Currently, there is no efficacious treatment method for chronic prostatitis type IIIb/chronic pelvic pain syndrome (CP/CPPS). Aim of the study was to investigate and compare the efficacy and safety of low-intensity shockwave therapy (LiST) vs. sham treatment in CP/CPPS patients.
Patients with CP/CPPS diagnosis were randomized in this prospective, sham-controlled, double-blind study either to the active groups (Group B, C) who received 5000 shockwaves per session with energy flux density 0.1 mJ/mm2 or to the sham group (Group A) who received 5000 shockwaves from a visually identical sham probe. All groups underwent six sessions (once/week). LiST effects on pain, micturition, quality of life (QoL), and erectile function were evaluated at 4, 12, and 24 weeks after treatment. The parameters were investigated using validated questionnaires. Uroflowmetry and post void residual calculation were performed at baseline and at 4- and 12-week FU visit. Prostate mpMRI and PSA measurement were performed at baseline and 12-week FU visit.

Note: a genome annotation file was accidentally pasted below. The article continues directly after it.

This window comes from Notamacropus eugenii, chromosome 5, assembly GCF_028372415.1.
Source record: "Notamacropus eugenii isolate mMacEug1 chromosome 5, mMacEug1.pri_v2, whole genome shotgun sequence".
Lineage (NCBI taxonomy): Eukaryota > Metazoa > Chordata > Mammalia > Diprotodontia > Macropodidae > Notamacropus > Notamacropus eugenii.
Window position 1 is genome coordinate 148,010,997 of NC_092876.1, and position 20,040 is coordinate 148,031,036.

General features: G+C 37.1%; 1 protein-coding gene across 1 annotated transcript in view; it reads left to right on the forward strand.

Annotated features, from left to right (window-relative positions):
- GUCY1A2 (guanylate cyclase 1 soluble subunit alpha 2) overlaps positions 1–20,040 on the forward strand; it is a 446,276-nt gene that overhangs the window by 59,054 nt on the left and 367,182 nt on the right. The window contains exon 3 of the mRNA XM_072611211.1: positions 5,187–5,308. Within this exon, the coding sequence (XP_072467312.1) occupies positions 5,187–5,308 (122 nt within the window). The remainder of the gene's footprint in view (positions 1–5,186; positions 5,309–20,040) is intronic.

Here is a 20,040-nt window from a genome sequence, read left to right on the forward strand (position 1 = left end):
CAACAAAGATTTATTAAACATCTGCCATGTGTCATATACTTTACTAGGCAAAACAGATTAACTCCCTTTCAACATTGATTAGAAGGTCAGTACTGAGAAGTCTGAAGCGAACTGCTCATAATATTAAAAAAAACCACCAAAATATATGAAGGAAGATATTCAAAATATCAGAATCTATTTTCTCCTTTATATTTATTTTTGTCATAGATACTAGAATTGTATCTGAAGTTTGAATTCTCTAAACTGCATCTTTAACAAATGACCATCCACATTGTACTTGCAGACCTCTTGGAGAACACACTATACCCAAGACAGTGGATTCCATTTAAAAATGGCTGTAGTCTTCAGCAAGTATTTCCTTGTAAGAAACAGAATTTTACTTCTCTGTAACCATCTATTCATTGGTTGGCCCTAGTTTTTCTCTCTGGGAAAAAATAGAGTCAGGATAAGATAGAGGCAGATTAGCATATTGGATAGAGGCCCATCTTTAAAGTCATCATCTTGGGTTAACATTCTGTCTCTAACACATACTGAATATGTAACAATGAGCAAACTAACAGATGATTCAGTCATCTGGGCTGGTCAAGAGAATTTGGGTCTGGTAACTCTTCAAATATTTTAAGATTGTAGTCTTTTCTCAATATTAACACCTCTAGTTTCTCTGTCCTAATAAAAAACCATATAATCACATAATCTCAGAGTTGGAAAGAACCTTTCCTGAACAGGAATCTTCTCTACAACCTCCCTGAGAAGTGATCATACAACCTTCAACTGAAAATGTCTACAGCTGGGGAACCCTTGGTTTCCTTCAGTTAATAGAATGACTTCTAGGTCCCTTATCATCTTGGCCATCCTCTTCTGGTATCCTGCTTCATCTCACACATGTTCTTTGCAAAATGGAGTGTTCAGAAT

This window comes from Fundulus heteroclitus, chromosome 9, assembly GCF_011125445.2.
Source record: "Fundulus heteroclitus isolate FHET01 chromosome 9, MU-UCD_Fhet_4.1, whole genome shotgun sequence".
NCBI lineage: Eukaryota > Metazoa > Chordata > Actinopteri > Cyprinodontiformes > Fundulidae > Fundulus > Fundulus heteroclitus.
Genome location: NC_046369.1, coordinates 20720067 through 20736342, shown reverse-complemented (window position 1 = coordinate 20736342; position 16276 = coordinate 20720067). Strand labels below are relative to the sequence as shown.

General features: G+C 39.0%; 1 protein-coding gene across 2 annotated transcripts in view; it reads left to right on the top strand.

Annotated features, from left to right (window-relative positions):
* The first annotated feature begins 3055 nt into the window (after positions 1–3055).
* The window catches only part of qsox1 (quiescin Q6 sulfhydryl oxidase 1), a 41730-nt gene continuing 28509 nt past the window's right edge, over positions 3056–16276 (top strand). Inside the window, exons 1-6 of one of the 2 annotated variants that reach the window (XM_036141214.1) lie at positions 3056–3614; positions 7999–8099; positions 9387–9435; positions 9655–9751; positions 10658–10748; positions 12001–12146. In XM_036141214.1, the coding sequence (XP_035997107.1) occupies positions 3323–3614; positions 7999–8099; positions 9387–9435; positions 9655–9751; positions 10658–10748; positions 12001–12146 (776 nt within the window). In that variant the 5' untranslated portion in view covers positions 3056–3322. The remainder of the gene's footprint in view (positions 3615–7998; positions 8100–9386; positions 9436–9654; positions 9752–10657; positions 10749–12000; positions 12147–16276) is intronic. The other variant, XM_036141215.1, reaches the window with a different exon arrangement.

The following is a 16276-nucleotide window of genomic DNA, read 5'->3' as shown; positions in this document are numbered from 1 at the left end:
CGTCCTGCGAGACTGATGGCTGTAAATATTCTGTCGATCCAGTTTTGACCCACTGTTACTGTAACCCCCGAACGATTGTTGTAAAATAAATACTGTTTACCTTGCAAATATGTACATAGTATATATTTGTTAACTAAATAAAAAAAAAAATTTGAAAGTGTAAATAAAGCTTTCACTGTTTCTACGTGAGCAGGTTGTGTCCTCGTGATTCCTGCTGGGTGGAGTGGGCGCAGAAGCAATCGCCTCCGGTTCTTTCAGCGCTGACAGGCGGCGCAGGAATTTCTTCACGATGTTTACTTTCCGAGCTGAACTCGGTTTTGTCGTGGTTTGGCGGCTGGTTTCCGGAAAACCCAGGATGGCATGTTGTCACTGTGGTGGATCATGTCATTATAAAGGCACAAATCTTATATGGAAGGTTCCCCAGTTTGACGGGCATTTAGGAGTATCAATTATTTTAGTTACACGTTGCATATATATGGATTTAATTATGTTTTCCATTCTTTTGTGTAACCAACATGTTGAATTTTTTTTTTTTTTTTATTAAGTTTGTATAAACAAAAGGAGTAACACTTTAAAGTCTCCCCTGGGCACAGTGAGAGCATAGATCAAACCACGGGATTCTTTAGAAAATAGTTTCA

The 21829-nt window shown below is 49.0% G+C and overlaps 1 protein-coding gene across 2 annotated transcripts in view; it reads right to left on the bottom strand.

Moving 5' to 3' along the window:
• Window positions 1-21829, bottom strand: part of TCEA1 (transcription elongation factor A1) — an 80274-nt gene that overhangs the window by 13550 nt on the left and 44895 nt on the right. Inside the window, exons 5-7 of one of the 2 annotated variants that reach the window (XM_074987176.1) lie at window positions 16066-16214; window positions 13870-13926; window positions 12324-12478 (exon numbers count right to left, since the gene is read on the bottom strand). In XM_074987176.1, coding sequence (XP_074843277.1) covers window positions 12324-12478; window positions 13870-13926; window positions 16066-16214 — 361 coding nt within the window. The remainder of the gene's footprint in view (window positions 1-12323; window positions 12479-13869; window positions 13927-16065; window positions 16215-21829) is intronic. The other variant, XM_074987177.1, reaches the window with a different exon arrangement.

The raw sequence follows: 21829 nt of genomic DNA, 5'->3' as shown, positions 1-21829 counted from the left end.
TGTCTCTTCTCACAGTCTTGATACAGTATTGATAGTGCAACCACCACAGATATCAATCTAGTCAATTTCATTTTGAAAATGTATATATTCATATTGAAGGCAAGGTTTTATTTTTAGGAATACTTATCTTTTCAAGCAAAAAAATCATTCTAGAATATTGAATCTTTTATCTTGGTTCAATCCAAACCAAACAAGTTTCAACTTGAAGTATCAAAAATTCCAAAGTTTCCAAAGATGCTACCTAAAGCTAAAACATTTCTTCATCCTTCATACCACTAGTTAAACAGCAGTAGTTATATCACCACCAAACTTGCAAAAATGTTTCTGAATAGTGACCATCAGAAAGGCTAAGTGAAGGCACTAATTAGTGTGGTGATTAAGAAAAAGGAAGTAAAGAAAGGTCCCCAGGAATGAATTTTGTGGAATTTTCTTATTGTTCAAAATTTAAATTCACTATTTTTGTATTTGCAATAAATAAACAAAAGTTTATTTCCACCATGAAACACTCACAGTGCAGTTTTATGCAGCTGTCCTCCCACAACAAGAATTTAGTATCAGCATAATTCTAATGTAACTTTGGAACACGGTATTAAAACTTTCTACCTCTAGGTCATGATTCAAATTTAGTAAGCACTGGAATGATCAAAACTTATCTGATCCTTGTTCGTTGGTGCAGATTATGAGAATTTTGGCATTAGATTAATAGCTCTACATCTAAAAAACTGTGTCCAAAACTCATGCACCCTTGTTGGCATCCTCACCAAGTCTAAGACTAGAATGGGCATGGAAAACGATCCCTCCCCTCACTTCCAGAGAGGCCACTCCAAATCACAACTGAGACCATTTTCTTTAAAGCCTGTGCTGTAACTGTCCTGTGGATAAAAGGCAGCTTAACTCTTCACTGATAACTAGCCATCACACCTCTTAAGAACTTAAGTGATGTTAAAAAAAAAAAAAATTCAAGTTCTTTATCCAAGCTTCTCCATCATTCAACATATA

Overall, 45 men were randomized to the active (n = 30) and sham groups (n = 15). Regarding impact of LiST in National Institutes of Health-Chronic Prostatitis Symptom Index (NIH-CPSI) total, pain, and QoL subdomains scores a clear and persistent in all FU timepoints improvement was found compared to sham treatment. NIH-CPSI urinary subdomain, International Prostate Symptom Score [IPSS], PSA, and mpMRI-PIRADS scores did not differ between the two groups. The mean difference between the LiST and sham group in the change of the NIH-CPSI pain-domain score (Q1-4) from baseline to 12 weeks after final treatment which was 3.3 (95% CI, 1.8, 4.7). Perineal LiST was easy and safe to perform without anesthesia or any side-effects.
LiST seems to be a safe and effective treatment option for CP/CPPS, considerably improving pain and quality of life. Lack of any side-effects, and the potential for repetition make LiST a promising treatment choice for CP/CPPS patients.
Prostate cancer and prostatic diseases. 2020 Sep 28 [Epub ahead of print]
Ioannis Mykoniatis, Dimitrios Kalyvianakis, Filimon Zilotis, Paraskevi Kapoteli, Agrippina Fournaraki, Evangelos Poulios, Dimitrios Hatzichristou
First Department of Urology, G. Gennimatas Hospital, Aristotle University of Thessaloniki, Thessaloniki, Greece. ., First Department of Urology, G. Gennimatas Hospital, Aristotle University of Thessaloniki, Thessaloniki, Greece.